Directed by Michael Brandt
Starring Richard Gere, Topher Grace, Martin Sheen
Was this film in theaters? The answer is yes it was but very briefly. Richard Gere is one of those unfortunate actors that have sort of fallen from grace for some reason. I never felt either way about him but in the 80’s he could do no wrong. Nowadays, maybe because he’s older, he’s barely doing more than direct to video films. He still appears to be a good enough actor though, and based on this film he also appears to be open to experimentation.
In The Double Topher Grace plays a young bookish FBI agent that has become obsessed with a deadly assassin that was part of a team of assassins responsible for many epic killings in the heyday of the Soviet Union. When a senator is murdered Grace’s character believes that he was killed by the mysterious assassin, the only one of the original group of killers that was never caught. Gere plays a retired CIA agent, who is living a quiet life of isolation, that was responsible for tracking down the assassins. Gere is asked to work with Grace by his old boss, played by Martin Sheen, to track down this killer and finally complete his long unfinished mission.
Gere seems to not believe that the senator was killed by the notorious assassin but it soon becomes apparent that he does believe that the murder comes from his old foe. He is just determined to throw Grace off the trail in order to protect him. Grace is like a mad dog though, not willing to give up or be deterred.
The fast paced film has good bones and an interesting character for Gere to play but the final execution of the story is just a little to ham fisted and that’s what keeps the film from being a classic spy thriller. There are some unexpected twists in the film which are great but the actors don’t quiet seem to be able to carry these twists through to the finale of the film. It’s hard to blame these two actors though. The script just needed more work and honestly there are several scenes where the director should have worked the actors harder to bring out some important character traits that were absolutely necessary to make the twists believable. Gere took a real chance here with his outward persona but he just didn’t bury himself in the character enough. Again, the blame gets laid at his feet and at those of the director.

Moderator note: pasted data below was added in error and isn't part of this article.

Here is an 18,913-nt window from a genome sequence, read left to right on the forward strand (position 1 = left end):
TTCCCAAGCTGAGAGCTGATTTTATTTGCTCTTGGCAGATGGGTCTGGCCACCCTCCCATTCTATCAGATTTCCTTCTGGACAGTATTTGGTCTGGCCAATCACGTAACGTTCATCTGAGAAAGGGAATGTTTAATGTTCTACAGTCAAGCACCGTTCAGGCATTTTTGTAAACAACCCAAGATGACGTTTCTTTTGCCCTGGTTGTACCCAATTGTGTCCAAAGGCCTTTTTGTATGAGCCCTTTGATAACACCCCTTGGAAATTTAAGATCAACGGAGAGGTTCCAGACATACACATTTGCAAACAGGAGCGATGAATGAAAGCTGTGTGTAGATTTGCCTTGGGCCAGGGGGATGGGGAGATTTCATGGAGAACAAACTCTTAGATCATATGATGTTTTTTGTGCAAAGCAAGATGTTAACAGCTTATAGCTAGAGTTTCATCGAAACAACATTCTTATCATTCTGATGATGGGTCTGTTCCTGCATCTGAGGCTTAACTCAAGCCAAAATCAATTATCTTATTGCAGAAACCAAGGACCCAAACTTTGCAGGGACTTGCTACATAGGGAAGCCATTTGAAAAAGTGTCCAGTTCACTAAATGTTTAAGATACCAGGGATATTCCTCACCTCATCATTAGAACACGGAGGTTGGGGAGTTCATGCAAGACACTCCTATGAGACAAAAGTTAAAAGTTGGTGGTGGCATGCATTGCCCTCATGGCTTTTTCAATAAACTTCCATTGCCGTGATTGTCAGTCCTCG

The Double is a fair enough one time view but it won’t be a film you’ll be recommending to your friends because it just doesn’t strike home enough to make it memorable.
The widescreen 1080p presentation here is fairly solid throughout as it should be considering it comes from a very recent print. There’s a lot of color tinkering that went into this film simply for style and it often makes the video look harsh in presentation but overall the detail levels are solid and the black levels are good.
The surround sound presentation is basic but good enough. Dialogue is crisp and clean and well balanced with the action scenes. Surrounds are used at various points but there’s not a lot as far as dynamic range. It’s a good enough home video presentation.
The Packaging and Bonus Features
The single disc is packaged in a standard slim blue case and the artwork is a basic floating head situation. The heads of Grace and Gere are here but at least they aren’t ghostly floating. The shots are taken right from the film.
The only real bonus feature here are some brief interviews with the lead cast and crew. The interviews are sound bite laden and offer very little in the area of new or interesting information.
The menu system features a really terrible focus in the movie’s awful soundtrack too by the way.
The Double is good for a rent, that’s about it sadly.
Overall (Not an average) 4/10
The Movie 5/10
The Video 8/10
The Audio 6.5/10
The Packaging and Bonus Features 3/10
Overall (Not an Average) 4/10